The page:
The initial plan was for seven new members of the Maricopa Youth Council, bringing the total to 14 with two alternates. The City Council adjusted the motion and unanimously voted to bring on all seven new members, but allow all 16 teens to have a vote.

“We had the opportunity to have a meet-and-greet with the present council and the new candidates coming in,” Council member Peggy Chapados said. “These kids have done some amazing things, and I would like to suggest that, since we only have 16, let’s make them all full voting Youth Council members. I really don’t know if there is an advantage to having two alternates. It only changes the quorum requirement by one person, and I’d hate to see two kids take this opportunity to be involved and have to sit out on some things.”

After ensuring the change was within the council’s legal right, the council unanimously approved all 16 applicants for the Youth Council and gave them each the opportunity to vote.

Tuesday night’s City Council meeting didn’t feature many votes, and ended within an hour. The time was dominated by members of the public speaking about upcoming events and celebrations.

Maricopa Mayor Christian Price announced a proclamation for the city to celebrate Maricopa High School’s 60th anniversary. As part of the Homecoming Week celebrations, Maricopa homes and businesses are encouraged to “paint the town red” by decorating their establishments with MHS colors.

“As you may or may not know, one of the things we are always trying to do better here as a city is to have a better relationship with our school district,” Price said. “The reason is that, for those who do not know, they are different and distinct government bodies – different budgets and different governing officials. So although they have overlapping jurisdiction, their jurisdiction isn’t solely the city’s to control the district; and vice versa. In order for us to do and be successful, I think we have to learn and be excellent together.”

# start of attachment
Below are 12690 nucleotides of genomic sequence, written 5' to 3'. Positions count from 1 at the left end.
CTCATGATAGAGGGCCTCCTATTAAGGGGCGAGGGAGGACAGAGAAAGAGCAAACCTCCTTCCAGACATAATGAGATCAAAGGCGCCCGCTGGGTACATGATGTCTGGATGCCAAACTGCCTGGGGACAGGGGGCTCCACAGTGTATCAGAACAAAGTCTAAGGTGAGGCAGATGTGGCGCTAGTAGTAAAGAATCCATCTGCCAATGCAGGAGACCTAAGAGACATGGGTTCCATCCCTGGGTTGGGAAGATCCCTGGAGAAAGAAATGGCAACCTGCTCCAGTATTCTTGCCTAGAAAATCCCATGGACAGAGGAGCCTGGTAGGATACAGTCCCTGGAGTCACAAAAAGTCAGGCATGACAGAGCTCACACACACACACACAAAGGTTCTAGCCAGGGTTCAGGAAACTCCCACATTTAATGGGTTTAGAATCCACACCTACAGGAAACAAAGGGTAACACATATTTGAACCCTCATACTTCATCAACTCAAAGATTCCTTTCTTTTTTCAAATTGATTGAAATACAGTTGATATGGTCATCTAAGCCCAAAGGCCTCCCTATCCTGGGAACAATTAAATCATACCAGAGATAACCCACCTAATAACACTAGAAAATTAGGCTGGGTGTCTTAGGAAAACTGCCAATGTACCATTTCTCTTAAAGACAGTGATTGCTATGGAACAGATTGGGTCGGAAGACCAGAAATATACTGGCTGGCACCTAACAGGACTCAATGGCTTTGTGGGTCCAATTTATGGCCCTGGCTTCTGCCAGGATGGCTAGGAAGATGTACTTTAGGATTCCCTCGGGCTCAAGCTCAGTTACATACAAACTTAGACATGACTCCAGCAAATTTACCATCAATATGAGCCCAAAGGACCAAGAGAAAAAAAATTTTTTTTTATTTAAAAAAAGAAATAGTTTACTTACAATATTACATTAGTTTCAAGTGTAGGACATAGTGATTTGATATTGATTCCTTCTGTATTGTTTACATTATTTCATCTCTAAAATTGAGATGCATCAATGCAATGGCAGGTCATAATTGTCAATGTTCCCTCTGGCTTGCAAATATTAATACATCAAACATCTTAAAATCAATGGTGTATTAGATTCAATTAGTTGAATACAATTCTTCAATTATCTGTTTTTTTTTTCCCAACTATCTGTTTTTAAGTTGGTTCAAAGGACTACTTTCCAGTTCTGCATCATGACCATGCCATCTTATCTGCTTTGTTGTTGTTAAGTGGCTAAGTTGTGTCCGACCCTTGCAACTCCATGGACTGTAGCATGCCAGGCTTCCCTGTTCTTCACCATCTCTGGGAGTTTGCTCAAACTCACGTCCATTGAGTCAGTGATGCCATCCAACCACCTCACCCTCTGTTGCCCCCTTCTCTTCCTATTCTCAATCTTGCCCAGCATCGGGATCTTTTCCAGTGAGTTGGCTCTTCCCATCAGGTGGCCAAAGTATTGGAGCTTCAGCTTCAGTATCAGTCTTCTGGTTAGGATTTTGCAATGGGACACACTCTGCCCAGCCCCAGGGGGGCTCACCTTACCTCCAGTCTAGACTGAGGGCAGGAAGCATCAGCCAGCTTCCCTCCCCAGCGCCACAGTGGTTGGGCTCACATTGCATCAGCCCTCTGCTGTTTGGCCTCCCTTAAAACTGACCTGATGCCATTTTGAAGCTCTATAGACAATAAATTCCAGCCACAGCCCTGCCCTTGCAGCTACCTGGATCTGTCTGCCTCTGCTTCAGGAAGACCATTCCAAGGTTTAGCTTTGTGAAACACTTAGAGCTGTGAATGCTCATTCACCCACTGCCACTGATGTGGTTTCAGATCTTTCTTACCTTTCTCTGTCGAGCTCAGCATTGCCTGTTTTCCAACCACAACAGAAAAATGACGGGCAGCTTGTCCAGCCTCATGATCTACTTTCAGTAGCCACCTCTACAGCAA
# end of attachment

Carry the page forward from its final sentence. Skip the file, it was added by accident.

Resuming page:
Maricopa Unified School District Governing Board President Patti Coutre joined Mayor Price at the podium while he proclaimed the month of October to be “Chamber for Good Month.” The month is meant to showcase local business and non-profits to promote economic growth by buying local.

The only other vote the council made was to approve the consent agenda. The unanimous vote approved 11 items including an intergovernmental agreement with Pinal County regarding the co-located administration and operation of limited jurisdiction courts and Pinal County Animal Care and Control for a two-year contract to enhance Public Safety services concerning animal care, control and enforcement.

The consent agenda also included purchase of a BMW R1200 RT-P police motorcycle from GOAZ for the Maricopa Police Department not to exceed $30,861.78, a 2016 Chevrolet Express 15-passenger van not to exceed $35,000 from Midway Chevrolet for the City’s Community Services Department and a 2015 Chevrolet Silverado double cab 4×4 pickup truck not to exceed $31,565 for the Public Works’ street maintenance division. The council also approved an interim presiding judge agreement with Judge Lyle Riggs.

The council will meet again on Oct. 20 at 7 p.m.

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Cecilia Estrada-Ash was honored by the City Council for her contribution to the city of Maricopa as an Hispanic member of the community. Photo by Adam Wolfe